Madoff Trustee’s Merkin Claims ‘Absurd,’ New York Says

The trustee for Bernard Madoff’s bankrupt firm made “absurd” claims about money being withheld from the Ponzi scheme’s victims while fighting to stop a $410 million settlement, a lawyer for New York Attorney General Eric Schneiderman said.

Trustee Irving Picard said last month that the settlement, negotiated by Schneiderman with former Madoff investor J. Ezra Merkin, will allow Merkin to use money stolen from customers to help fend off Picard lawsuits demanding $500 million. A lawyer for Picard called Merkin’s $410 million agreement to compensate victims, sealed in federal court in Manhattan, “illusory.”

“That is absurd,” David Ellenhorn, a lawyer for Schneiderman, told U.S. District Judge Jed Rakoff yesterday in a court filing. While lawyers defending Merkin in other cases will be paid, and Schneiderman will recoup $5 million for three years of litigation against Merkin, most of the money will go to Ponzi victims, he said.

“All of the remaining settlement funds, out of the $410 million, will be used to compensate victims of Merkin’s wrongdoing,” Ellenhorn said. “Not one penny will revert to Merkin.”

Paying Merkin’s lawyers who are facilitating the settlement, which requires the former Madoff investor to give up $410 million of his personal assets, is “required, and appropriate,” Ellenhorn said.

‘Extremely Unlikely’

Separately, Merkin said Picard is “extremely unlikely” to win his own lawsuit against Merkin and his funds. Rakoff shouldn’t allow the trustee to block the settlement because “in the unlikely event” that Picard does win part of his suit, Merkin’s funds would still be able to pay him, he said in a filing.

Both Merkin and the attorney general made additional filings in the case citing Picard’s “unusual” and “extraordinary” request for an injunction to give him time to build his own suit against Merkin.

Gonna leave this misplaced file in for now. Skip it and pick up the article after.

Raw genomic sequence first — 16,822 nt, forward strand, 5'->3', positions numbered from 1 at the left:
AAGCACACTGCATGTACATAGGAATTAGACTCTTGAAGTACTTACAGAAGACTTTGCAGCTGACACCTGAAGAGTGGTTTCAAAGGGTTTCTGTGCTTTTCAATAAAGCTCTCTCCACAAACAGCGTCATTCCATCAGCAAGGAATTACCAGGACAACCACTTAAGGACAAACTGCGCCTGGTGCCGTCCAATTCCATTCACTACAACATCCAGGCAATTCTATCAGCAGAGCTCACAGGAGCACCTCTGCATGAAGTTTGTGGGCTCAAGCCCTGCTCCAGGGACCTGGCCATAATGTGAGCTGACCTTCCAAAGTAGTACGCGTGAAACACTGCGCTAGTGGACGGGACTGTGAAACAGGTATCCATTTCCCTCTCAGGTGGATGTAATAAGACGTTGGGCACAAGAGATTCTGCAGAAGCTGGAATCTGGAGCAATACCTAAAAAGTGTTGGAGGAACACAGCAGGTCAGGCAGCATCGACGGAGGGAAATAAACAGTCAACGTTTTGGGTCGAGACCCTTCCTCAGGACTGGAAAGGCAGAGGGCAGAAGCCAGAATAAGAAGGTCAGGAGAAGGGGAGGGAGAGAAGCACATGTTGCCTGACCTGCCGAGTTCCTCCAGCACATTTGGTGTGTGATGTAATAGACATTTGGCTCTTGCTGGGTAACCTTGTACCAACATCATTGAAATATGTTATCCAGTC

Two Merkin funds, “Gabriel and Ariel, whose assets are approximately $500 million each, have more than sufficient assets to satisfy any potential judgment the trustee could obtain on his claims against them of $17.4 million and $16.2 million, respectively,” Merkin said.

A third fund, Ascot, is owed money by the trustee or at worst would be short by only $8 million to pay him, he said.

Two Years

Picard’s chances of winning were slim, Schneiderman and Merkin both said. Merkin noted that Rakoff had already ruled that bankruptcy law limits the trustee to taking back money invested only in the two years before a Ponzi scheme’s collapse, “and then only upon a showing that the funds were willfully blind to Madoff’s fraud.” He denied that was the case.

“It is utterly specious for the trustee to pretend that the claims in the NYAG action against Merkin are ‘inextricably intertwined’ with the trustee’s claims,” said Schneiderman, who has argued that Picard has no legal right to stop the settlement because Merkin’s money doesn’t belong to the Madoff estate.

The case is Picard v. Schneiderman, 12-cv-06733, U.S. District Court, Southern District of New York (Manhattan).

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